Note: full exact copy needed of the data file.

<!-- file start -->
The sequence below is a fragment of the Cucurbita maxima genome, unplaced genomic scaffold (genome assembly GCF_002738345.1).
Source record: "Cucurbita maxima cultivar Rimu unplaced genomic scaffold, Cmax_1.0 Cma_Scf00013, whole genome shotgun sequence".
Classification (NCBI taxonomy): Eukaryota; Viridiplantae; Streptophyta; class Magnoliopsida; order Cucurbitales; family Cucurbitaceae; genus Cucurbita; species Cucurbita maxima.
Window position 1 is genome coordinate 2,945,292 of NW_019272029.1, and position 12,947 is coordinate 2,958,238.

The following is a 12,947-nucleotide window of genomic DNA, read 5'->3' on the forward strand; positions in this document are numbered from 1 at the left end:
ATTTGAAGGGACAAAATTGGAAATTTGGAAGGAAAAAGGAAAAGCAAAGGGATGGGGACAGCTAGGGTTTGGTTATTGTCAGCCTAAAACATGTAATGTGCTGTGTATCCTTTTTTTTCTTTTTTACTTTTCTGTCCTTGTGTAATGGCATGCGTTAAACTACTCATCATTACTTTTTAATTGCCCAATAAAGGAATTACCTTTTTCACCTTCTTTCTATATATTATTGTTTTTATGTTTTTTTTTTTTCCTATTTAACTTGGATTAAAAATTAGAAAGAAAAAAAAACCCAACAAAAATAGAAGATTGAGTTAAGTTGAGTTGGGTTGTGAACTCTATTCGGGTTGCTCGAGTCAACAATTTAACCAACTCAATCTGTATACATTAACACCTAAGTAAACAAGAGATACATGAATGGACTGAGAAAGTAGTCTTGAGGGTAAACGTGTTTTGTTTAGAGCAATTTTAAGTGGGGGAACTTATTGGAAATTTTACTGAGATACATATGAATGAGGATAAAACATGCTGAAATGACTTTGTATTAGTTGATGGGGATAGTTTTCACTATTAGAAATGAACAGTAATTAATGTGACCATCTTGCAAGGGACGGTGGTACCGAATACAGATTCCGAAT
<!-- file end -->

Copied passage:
The sequence below is a fragment of the Cucurbita maxima genome, unplaced genomic scaffold (genome assembly GCF_002738345.1).
Source record: "Cucurbita maxima cultivar Rimu unplaced genomic scaffold, Cmax_1.0 Cma_Scf00013, whole genome shotgun sequence".
Classification (NCBI taxonomy): Eukaryota; Viridiplantae; Streptophyta; class Magnoliopsida; order Cucurbitales; family Cucurbitaceae; genus Cucurbita; species Cucurbita maxima.
Window position 1 is genome coordinate 2,945,292 of NW_019272029.1, and position 12,947 is coordinate 2,958,238.

The following is a 12,947-nucleotide window of genomic DNA, read 5'->3' on the forward strand; positions in this document are numbered from 1 at the left end:
ATTTGAAGGGACAAAATTGGAAATTTGGAAGGAAAAAGGAAAAGCAAAGGGATGGGGACAGCTAGGGTTTGGTTATTGTCAGCCTAAAACATGTAATGTGCTGTGTATCCTTTTTTTTCTTTTTTACTTTTCTGTCCTTGTGTAATGGCATGCGTTAAACTACTCATCATTACTTTTTAATTGCCCAATAAAGGAATTACCTTTTTCACCTTCTTTCTATATATTATTGTTTTTATGTTTTTTTTTTTTCCTATTTAACTTGGATTAAAAATTAGAAAGAAAAAAAAACCCAACAAAAATAGAAGATTGAGTTAAGTTGAGTTGGGTTGTGAACTCTATTCGGGTTGCTCGAGTCAACAATTTAACCAACTCAATCTGTATACATTAACACCTAAGTAAACAAGAGATACATGAATGGACTGAGAAAGTAGTCTTGAGGGTAAACGTGTTTTGTTTAGAGCAATTTTAAGTGGGGGAACTTATTGGAAATTTTACTGAGATACATATGAATGAGGATAAAACATGCTGAAATGACTTTGTATTAGTTGATGGGGATAGTTTTCACTATTAGAAATGAACAGTAATTAATGTGACCATCTTGCAAGGGACGGTGGTACCGAATACAGATTCCGAAT